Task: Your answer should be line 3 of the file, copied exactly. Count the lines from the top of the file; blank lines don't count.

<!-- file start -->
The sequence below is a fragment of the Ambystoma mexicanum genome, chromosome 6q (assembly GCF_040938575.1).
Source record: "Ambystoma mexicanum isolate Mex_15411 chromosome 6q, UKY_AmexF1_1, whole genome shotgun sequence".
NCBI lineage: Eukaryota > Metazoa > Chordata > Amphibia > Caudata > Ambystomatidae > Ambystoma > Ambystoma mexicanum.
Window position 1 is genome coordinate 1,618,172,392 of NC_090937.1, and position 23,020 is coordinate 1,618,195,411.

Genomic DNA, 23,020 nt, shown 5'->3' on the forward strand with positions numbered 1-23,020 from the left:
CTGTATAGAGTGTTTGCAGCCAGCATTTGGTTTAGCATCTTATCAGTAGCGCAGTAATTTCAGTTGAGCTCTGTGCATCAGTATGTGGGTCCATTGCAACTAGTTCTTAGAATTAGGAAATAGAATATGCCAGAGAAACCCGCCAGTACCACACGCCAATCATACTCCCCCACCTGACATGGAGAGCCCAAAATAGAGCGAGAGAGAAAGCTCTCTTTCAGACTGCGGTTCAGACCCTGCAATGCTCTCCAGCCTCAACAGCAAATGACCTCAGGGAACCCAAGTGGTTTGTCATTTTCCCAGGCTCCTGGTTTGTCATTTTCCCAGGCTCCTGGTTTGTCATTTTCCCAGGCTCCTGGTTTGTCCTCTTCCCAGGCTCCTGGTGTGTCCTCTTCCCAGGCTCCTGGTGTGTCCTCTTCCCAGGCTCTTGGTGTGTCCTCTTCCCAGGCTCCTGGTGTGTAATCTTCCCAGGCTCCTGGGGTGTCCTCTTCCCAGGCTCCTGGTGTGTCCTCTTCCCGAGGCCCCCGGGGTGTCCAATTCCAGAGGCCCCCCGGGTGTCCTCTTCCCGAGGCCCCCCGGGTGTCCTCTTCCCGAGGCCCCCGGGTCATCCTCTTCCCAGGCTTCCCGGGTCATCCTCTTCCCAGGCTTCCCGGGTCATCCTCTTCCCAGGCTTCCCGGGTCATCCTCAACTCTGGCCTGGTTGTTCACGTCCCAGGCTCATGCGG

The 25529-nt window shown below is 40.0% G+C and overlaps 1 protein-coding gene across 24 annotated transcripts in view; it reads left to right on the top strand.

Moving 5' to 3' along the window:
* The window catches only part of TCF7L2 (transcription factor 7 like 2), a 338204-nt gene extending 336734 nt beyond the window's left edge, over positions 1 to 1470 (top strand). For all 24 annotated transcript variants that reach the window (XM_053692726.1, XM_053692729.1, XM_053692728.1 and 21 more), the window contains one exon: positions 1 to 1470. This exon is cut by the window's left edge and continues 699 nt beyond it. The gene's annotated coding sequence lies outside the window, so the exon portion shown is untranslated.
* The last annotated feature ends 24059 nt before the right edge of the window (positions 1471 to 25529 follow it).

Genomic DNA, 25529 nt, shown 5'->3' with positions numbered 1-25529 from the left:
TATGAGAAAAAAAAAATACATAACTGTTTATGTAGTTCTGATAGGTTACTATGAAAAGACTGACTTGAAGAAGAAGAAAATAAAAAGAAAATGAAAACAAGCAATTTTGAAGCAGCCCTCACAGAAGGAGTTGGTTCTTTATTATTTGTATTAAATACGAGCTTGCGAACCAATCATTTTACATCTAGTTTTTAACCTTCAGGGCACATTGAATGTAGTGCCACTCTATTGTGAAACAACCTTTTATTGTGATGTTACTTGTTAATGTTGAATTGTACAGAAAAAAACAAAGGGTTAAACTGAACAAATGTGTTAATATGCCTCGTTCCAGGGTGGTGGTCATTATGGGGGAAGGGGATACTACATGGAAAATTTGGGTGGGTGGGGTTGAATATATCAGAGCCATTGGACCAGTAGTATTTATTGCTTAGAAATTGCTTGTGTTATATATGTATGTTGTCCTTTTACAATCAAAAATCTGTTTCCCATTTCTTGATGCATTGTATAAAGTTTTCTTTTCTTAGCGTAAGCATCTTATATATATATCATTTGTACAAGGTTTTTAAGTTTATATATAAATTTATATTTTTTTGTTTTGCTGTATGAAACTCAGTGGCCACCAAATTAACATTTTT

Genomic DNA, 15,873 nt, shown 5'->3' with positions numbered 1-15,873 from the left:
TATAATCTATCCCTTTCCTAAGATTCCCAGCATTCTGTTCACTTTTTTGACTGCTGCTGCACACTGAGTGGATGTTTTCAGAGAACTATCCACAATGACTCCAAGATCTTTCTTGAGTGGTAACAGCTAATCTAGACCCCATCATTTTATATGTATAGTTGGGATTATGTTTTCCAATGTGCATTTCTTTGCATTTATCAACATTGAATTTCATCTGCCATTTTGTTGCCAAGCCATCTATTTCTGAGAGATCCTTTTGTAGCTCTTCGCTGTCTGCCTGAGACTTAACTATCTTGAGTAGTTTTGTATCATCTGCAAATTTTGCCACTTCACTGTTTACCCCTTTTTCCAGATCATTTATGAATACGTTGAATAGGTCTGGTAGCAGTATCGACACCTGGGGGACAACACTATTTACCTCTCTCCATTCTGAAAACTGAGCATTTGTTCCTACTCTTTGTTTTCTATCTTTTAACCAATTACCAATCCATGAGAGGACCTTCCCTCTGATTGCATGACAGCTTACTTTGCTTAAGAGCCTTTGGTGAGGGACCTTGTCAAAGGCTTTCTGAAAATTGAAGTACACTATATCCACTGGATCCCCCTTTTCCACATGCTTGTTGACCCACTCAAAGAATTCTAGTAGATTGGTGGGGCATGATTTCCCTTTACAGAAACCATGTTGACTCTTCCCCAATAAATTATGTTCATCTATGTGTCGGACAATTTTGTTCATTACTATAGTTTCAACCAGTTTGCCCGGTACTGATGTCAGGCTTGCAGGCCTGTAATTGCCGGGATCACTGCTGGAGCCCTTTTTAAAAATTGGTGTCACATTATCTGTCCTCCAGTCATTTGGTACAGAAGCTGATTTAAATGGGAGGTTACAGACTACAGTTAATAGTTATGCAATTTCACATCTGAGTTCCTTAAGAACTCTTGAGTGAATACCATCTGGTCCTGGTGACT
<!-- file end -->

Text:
NCBI lineage: Eukaryota > Metazoa > Chordata > Amphibia > Caudata > Ambystomatidae > Ambystoma > Ambystoma mexicanum.